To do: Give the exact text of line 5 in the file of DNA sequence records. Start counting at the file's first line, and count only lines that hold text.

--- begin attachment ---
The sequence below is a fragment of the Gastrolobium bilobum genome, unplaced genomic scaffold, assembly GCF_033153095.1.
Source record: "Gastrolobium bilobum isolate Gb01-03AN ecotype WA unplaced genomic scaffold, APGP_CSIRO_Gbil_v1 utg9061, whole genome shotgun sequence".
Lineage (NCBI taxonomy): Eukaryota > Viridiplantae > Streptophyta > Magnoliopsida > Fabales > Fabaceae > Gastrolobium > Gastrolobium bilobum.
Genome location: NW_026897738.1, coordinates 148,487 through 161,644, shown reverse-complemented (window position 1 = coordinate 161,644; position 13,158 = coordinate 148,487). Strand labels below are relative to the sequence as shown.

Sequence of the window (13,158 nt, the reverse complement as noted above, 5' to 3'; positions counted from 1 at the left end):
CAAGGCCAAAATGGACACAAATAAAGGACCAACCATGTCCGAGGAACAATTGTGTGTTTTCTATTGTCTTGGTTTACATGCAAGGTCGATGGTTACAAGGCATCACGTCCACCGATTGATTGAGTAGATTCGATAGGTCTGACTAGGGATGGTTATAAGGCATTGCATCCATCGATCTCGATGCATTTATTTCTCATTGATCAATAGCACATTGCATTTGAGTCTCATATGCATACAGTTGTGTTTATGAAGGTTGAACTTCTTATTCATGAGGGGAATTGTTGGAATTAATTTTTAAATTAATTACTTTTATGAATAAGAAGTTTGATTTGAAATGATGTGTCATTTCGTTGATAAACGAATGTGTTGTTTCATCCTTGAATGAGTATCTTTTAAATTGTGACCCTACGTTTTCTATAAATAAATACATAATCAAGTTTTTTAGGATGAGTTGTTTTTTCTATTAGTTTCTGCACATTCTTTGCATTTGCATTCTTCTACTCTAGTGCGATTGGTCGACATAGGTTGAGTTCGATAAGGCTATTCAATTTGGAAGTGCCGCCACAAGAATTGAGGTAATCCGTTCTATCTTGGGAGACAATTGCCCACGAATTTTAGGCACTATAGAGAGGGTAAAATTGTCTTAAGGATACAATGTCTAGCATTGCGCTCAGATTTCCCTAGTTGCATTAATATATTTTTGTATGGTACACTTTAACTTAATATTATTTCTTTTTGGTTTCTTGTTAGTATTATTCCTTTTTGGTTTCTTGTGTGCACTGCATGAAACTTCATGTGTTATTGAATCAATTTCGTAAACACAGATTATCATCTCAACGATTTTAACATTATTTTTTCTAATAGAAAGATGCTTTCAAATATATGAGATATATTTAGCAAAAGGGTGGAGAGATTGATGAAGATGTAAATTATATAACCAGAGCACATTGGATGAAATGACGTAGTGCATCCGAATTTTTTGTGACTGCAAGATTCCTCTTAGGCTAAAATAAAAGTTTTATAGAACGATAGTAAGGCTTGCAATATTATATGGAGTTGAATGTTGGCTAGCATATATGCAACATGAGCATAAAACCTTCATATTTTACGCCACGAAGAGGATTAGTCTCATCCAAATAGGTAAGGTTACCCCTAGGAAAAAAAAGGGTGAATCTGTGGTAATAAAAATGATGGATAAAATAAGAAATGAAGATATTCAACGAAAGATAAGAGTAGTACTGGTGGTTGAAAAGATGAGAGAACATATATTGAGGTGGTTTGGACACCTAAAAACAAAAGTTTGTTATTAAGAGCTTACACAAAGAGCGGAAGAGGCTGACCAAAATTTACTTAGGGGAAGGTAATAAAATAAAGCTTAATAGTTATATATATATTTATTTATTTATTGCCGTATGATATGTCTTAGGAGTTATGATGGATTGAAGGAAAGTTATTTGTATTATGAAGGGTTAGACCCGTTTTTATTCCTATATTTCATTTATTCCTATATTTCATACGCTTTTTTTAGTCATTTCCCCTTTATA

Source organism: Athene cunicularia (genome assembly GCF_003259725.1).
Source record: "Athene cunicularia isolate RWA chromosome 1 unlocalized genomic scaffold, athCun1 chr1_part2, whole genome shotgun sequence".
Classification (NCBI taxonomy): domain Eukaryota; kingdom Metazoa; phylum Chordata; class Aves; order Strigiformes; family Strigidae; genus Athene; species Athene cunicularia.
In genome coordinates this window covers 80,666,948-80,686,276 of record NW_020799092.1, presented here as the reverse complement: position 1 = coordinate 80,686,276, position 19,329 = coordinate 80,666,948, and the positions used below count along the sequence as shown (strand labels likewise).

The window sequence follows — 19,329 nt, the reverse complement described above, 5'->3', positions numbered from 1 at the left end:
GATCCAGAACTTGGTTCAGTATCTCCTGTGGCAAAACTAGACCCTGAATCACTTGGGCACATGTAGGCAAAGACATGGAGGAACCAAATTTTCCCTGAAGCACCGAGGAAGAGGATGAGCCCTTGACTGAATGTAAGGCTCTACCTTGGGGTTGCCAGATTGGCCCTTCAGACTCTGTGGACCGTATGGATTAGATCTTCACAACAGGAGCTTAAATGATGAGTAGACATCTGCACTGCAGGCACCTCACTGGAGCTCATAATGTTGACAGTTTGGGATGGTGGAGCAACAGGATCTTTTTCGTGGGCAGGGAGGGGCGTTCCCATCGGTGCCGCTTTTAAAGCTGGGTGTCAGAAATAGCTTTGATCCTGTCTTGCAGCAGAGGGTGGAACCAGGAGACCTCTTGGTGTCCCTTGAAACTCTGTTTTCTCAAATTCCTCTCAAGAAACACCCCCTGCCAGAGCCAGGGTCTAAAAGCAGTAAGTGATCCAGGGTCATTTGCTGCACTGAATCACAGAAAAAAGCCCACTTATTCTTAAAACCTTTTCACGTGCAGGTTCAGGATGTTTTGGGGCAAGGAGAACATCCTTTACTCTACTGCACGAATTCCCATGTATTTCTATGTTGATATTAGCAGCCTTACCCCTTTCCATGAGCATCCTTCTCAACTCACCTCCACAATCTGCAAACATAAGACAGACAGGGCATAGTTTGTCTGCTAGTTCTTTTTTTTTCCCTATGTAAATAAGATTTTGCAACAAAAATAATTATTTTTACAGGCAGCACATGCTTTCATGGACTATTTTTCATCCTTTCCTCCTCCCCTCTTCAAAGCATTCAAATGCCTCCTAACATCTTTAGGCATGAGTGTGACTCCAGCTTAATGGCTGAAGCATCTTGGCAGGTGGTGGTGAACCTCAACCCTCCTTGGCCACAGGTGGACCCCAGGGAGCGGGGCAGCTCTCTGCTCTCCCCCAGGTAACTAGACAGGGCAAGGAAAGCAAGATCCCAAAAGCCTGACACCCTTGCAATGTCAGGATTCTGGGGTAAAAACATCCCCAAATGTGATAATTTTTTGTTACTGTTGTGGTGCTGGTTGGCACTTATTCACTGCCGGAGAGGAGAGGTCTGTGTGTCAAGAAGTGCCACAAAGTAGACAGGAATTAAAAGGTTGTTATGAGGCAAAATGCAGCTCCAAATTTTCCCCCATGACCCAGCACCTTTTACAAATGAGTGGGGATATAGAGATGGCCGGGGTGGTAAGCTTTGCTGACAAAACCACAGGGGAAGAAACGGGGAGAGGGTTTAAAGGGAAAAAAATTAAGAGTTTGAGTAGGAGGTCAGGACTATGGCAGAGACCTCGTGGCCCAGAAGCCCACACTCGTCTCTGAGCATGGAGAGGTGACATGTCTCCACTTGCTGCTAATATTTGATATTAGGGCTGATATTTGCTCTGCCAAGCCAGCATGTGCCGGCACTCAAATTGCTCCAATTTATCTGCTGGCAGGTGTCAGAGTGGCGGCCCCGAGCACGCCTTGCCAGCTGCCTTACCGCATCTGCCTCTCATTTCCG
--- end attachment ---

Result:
Sequence of the window (13,158 nt, the reverse complement as noted above, 5' to 3'; positions counted from 1 at the left end):